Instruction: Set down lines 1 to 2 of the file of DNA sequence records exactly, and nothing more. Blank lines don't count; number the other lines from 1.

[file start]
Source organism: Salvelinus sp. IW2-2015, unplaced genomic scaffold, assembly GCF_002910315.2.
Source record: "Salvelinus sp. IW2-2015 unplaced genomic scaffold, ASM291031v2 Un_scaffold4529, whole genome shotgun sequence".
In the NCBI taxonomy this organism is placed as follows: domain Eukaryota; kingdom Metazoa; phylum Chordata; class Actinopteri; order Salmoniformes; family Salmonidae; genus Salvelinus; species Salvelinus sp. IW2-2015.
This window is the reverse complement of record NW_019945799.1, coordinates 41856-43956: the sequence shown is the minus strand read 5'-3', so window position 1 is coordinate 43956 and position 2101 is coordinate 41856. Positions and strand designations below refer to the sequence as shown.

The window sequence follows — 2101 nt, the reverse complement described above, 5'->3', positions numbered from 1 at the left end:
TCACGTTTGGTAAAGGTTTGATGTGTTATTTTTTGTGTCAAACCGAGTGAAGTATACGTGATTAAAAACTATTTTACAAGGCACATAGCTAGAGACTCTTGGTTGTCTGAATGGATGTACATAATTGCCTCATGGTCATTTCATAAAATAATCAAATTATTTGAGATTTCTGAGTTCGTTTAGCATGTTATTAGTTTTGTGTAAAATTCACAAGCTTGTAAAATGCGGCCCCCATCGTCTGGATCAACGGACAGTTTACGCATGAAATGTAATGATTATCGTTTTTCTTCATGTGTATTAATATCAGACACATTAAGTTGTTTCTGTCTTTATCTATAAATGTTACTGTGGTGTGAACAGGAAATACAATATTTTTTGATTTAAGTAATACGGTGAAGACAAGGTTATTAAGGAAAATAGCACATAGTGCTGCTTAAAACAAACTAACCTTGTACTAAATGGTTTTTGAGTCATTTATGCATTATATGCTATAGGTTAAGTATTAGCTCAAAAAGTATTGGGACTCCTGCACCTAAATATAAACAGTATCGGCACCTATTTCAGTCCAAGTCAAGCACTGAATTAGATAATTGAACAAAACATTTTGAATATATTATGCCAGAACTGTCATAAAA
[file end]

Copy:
Source organism: Salvelinus sp. IW2-2015, unplaced genomic scaffold, assembly GCF_002910315.2.
Source record: "Salvelinus sp. IW2-2015 unplaced genomic scaffold, ASM291031v2 Un_scaffold4529, whole genome shotgun sequence".